In the 2008–09 school year, there were 17,953 operational public school districts, 100,713 operational public schools, and 49.9 million students in public schools in the United States and jurisdictions (table 1). Additionally, there were 3.3 million full-time equivalent (FTE)2 teaching positions in the 2008–09 school year and 3.1 million high school completers in the 2007–08 school year.3 The 100 largest school districts comprised less than 1 percent of all public school districts but served 22 percent of all public elementary and secondary students. These school districts contained 17 percent of all public schools and employed 22 percent of all FTE teaching positions. In comparison, the 500 largest school districts comprised 3 percent of all public school districts, 33 percent of public schools, and served 43 percent (21.5 million) of all public elementary and secondary students in the United States and jurisdictions.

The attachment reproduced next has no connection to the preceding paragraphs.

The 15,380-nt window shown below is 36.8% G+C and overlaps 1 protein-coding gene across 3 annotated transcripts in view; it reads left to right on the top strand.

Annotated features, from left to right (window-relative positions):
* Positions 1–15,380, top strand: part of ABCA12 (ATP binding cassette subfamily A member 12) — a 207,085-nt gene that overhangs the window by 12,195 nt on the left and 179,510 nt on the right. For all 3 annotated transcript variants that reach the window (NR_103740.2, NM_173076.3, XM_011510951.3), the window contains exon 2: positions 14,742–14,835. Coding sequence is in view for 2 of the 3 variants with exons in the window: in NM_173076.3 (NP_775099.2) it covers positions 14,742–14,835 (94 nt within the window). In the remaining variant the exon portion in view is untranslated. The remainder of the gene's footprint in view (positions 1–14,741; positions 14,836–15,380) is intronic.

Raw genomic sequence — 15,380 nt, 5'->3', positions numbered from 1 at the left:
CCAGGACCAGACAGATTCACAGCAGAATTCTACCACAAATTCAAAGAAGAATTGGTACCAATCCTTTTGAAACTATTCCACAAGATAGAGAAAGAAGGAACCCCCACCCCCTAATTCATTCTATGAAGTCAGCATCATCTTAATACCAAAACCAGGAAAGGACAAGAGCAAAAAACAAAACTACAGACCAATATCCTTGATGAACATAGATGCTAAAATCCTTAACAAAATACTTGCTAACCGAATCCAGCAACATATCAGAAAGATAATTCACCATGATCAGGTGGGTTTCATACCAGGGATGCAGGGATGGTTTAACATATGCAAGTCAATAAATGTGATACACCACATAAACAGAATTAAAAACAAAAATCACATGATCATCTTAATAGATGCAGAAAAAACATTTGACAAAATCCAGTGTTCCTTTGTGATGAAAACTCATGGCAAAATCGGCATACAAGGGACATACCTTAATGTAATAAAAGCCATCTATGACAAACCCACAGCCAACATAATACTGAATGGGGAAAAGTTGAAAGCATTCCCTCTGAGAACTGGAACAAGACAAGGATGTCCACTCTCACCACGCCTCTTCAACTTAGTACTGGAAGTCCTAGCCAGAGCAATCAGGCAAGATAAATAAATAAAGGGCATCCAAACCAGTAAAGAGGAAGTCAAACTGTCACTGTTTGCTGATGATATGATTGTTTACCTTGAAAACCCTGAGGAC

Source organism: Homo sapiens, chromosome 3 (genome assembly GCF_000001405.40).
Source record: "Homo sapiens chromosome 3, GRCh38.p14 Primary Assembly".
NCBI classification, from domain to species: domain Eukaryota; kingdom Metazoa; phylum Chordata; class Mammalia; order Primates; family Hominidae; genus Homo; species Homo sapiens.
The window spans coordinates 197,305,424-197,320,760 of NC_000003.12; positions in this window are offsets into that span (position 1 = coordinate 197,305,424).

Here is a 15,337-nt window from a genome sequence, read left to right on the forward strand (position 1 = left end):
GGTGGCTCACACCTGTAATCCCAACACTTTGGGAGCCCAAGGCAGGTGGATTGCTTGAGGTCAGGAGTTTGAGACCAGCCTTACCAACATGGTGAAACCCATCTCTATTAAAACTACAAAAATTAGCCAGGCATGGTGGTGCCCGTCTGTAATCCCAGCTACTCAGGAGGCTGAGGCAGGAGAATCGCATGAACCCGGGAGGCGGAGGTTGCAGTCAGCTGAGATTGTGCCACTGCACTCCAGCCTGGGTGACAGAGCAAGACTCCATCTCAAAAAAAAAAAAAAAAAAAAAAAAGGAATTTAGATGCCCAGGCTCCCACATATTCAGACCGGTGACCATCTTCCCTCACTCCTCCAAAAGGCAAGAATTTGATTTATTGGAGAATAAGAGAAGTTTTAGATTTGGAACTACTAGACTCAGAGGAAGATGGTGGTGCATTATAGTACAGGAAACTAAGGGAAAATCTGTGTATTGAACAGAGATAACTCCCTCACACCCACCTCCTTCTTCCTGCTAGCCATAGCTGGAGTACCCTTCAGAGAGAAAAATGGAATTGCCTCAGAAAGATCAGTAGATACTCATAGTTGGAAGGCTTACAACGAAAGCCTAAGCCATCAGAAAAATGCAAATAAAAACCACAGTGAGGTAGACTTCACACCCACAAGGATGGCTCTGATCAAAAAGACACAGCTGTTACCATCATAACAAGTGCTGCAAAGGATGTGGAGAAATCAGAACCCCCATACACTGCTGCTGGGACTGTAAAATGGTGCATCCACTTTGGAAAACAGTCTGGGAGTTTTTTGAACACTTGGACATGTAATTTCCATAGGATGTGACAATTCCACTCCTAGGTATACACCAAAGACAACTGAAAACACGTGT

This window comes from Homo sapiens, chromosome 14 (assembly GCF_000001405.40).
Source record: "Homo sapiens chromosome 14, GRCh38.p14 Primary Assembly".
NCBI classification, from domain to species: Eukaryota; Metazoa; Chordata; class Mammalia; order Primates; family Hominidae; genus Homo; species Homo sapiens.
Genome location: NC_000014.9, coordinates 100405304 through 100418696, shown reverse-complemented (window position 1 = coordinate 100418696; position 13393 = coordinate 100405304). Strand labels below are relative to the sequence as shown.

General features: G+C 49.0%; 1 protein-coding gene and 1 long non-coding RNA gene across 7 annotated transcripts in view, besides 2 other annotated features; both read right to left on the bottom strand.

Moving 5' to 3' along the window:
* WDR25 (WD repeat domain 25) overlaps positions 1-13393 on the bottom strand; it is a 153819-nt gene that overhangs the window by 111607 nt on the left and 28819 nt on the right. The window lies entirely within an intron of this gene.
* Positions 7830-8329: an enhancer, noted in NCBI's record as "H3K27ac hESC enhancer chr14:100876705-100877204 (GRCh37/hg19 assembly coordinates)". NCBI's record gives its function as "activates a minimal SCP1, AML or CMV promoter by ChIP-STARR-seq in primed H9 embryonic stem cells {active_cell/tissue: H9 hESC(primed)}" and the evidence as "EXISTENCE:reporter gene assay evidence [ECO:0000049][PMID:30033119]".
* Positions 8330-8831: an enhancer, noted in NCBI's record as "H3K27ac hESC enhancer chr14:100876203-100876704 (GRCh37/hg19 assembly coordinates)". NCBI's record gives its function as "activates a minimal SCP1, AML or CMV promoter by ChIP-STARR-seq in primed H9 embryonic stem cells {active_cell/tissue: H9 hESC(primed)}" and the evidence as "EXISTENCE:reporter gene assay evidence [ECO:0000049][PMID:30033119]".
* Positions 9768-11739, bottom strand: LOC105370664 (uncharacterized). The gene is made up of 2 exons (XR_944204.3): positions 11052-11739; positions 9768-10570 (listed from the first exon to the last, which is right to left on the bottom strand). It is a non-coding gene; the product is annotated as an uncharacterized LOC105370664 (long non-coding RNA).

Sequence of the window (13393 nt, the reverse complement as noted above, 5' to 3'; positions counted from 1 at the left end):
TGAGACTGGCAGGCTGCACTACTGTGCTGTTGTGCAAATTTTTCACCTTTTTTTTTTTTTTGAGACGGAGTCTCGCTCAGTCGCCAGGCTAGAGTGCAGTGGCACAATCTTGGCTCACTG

The 100 largest school districts ranged in size from 47,448 to 981,690 students in 2008–09 (table A-1). Twenty-seven of these districts served more than 100,000 students. The largest public school district was New York City Public Schools, New York, with 981,690 students enrolled in 1,496 schools. The next largest was Los Angeles Unified, California, with 687,534 students in 860 schools. The enrollment of each of these two largest districts was greater than the enrollment of each of the 26 smallest states, the District of Columbia, Puerto Rico, the Commonwealth of the Northern Mariana Islands, the U.S. Virgin Islands, the Bureau of Indian Education, and the Department of Defense dependents schools (overseas and domestic).4